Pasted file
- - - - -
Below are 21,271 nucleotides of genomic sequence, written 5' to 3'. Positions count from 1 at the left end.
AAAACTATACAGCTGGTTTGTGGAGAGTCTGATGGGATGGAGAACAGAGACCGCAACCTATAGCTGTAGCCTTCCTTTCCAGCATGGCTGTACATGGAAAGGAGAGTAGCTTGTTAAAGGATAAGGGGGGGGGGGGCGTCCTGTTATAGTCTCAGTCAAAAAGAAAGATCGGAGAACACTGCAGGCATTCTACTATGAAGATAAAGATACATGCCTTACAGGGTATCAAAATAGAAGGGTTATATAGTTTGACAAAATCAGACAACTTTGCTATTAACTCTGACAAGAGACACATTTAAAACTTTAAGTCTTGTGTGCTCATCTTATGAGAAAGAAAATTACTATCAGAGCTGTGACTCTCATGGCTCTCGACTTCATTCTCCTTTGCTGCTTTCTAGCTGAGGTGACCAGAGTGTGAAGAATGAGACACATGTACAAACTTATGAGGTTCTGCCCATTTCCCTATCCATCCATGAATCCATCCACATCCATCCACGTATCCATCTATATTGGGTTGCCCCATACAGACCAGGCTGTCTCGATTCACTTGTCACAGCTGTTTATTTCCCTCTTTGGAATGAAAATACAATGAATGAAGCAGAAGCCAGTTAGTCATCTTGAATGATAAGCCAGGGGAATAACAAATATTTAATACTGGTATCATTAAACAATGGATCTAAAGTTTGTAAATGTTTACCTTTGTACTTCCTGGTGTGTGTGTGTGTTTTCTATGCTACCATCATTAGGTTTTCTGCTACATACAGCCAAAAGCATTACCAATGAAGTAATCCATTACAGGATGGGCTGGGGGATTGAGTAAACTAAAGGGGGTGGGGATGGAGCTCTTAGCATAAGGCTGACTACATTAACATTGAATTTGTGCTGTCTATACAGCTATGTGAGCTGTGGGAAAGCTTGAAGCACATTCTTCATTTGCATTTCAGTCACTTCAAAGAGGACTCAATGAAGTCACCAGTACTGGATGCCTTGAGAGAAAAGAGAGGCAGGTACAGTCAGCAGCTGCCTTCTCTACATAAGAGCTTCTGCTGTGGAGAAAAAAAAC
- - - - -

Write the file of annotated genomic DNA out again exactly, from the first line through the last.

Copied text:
Below are 21,271 nucleotides of genomic sequence, written 5' to 3'. Positions count from 1 at the left end.
AAAACTATACAGCTGGTTTGTGGAGAGTCTGATGGGATGGAGAACAGAGACCGCAACCTATAGCTGTAGCCTTCCTTTCCAGCATGGCTGTACATGGAAAGGAGAGTAGCTTGTTAAAGGATAAGGGGGGGGGGGGCGTCCTGTTATAGTCTCAGTCAAAAAGAAAGATCGGAGAACACTGCAGGCATTCTACTATGAAGATAAAGATACATGCCTTACAGGGTATCAAAATAGAAGGGTTATATAGTTTGACAAAATCAGACAACTTTGCTATTAACTCTGACAAGAGACACATTTAAAACTTTAAGTCTTGTGTGCTCATCTTATGAGAAAGAAAATTACTATCAGAGCTGTGACTCTCATGGCTCTCGACTTCATTCTCCTTTGCTGCTTTCTAGCTGAGGTGACCAGAGTGTGAAGAATGAGACACATGTACAAACTTATGAGGTTCTGCCCATTTCCCTATCCATCCATGAATCCATCCACATCCATCCACGTATCCATCTATATTGGGTTGCCCCATACAGACCAGGCTGTCTCGATTCACTTGTCACAGCTGTTTATTTCCCTCTTTGGAATGAAAATACAATGAATGAAGCAGAAGCCAGTTAGTCATCTTGAATGATAAGCCAGGGGAATAACAAATATTTAATACTGGTATCATTAAACAATGGATCTAAAGTTTGTAAATGTTTACCTTTGTACTTCCTGGTGTGTGTGTGTGTTTTCTATGCTACCATCATTAGGTTTTCTGCTACATACAGCCAAAAGCATTACCAATGAAGTAATCCATTACAGGATGGGCTGGGGGATTGAGTAAACTAAAGGGGGTGGGGATGGAGCTCTTAGCATAAGGCTGACTACATTAACATTGAATTTGTGCTGTCTATACAGCTATGTGAGCTGTGGGAAAGCTTGAAGCACATTCTTCATTTGCATTTCAGTCACTTCAAAGAGGACTCAATGAAGTCACCAGTACTGGATGCCTTGAGAGAAAAGAGAGGCAGGTACAGTCAGCAGCTGCCTTCTCTACATAAGAGCTTCTGCTGTGGAGAAAAAAAAC